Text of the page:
What is Reconciliation?

Reconciliation is the process of restoring harmony to a relationship. It is not a fast process but a slow one of renewing trust and intimacy. You may not be able to find reconciliation with every relationship as reconciliation takes two sides coming together with honesty and a willingness to work together to make the relationship work.

What is Reconciliation?

Reconciliation is the act of reconciling, which is the process of restoring harmony to a relationship, such as a marriage, a friendship, or between two people or groups. It can happen to a relationship that is broken or damaged, the people in the relationship do not have to be physically separated or have a complete rupture. Reconciliation can happen after a significant wound has happened to the relationship such as something that is seen as a betrayal.

In Canada, we often hear about reconciliation in relation to Indigenous People and the Government of Canada, but reconciliation can happen between other relationships. Reconciliation is not a fast process. It is slow and won’t happen overnight. It requires patience on both sides. Ultimately, reconciliation is a process that slowly allows trust to rebuild, forgiveness to happen, and reconciliation to emerge.

Reconiliation Comes After a Wound has Harmed a Relationship

For a broken or damaged relationship, healing needs to come to the wound that damaged the relationship in the first place. It may be a wound to one person or both people that has caused a wound to the relationship. Nevertheless, the wound has caused damage to the relationship. Both sides need to be able to set aside the anger, pain, and/or resentment that led to the damage to the relationship. This does not have to happen right away, just that it is able to happen if they feel heard by their partner.

Reconciliation involves the healing of the wound and the harm that the wound has caused. For example, the wound of one of the partners in the marriage cheating may come with multiple harms. This probably has wounded the trust of the other person on multiple levels and the belief in the cheating partner’s commitment to the relationship. Hurtful things said can also cause additional wounds.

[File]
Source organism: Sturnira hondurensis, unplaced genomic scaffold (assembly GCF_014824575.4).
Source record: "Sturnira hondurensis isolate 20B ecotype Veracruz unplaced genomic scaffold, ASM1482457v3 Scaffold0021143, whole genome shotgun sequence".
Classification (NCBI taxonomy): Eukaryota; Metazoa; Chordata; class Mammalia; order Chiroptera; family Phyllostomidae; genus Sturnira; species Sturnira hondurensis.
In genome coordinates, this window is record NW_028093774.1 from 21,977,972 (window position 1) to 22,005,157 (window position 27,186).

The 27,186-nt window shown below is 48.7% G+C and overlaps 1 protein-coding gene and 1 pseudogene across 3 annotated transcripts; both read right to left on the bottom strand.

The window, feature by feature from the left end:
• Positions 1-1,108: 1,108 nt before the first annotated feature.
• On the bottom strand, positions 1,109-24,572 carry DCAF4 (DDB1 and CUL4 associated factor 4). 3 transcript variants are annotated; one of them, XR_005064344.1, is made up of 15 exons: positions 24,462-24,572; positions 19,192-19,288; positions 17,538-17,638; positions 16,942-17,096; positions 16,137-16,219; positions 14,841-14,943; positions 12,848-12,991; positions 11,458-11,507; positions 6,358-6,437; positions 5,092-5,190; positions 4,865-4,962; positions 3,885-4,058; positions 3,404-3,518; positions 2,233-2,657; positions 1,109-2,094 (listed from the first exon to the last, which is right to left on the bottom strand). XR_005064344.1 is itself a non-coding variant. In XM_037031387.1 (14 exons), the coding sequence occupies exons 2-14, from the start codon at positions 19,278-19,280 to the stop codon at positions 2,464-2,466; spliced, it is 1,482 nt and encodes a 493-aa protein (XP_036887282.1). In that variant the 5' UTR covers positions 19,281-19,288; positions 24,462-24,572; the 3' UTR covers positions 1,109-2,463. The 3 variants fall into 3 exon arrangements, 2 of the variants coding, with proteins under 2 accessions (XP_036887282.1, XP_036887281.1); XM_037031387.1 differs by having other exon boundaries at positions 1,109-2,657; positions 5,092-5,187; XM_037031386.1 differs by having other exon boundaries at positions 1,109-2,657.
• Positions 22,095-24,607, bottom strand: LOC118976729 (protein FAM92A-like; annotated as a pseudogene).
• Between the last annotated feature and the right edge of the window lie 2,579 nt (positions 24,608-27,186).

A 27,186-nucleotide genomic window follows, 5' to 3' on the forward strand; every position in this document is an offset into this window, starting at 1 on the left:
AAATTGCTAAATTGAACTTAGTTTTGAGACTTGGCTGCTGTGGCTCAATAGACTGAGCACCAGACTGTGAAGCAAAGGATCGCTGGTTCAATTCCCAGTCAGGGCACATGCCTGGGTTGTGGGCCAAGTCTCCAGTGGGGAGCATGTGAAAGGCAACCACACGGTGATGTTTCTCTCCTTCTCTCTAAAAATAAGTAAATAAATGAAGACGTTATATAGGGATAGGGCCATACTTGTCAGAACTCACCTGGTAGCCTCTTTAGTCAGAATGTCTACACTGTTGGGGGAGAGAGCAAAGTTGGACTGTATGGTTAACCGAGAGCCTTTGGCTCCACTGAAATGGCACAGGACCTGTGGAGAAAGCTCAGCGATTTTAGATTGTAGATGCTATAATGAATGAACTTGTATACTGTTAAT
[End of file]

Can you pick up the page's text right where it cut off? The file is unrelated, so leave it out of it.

Role for Each Person Involved in the Reconciliation

If one partner has acted badly, the other partner may want to look for the 3 “R” s: Remorse, Repentance, and Recompense in that partner’s response. The injuring partner should be emotionally present and acknowledge the pain created by their actions. There should be an apology that includes: accountability, vulnerability, and empathy. An explanation should be provided, including motivations, which makes actions more predictable to our partners. The injuring partner should respond to the injured partner’s fears and needs, change hurtful behaviour, should not dismiss or downplay hurtful behaviour, and should not resent doubts about their sincerity.

Make space for the hurt partner to speak about the pain, speak for their feelings, but not only from their feelings. It is important for them to feel like their partner is listening and to feel heard. Attention needs to be paid to the wound for it to heal.

Commitment Towards Healing Needs Language that Supports It

Reconciliation needs both sides committed to exploring the wound and how to make it better so that the wound and the harm caused doesn’t continue to fester. It is important to focus on non-confrontational “I” messages and to avoid language that may cause the other side to feel defensive.


Photo by Giang Vu on Unsplash

What is Needed for Reconciliation

Both Sides Must be Willing to Explore It

You cannot have reconciliation if only one side wants to heal the relationship. It cannot be one-sided. Neither is it where one person submits to the other. Additionally, it is important to consider if you have enough mental resources available to reconcile and build the relationship.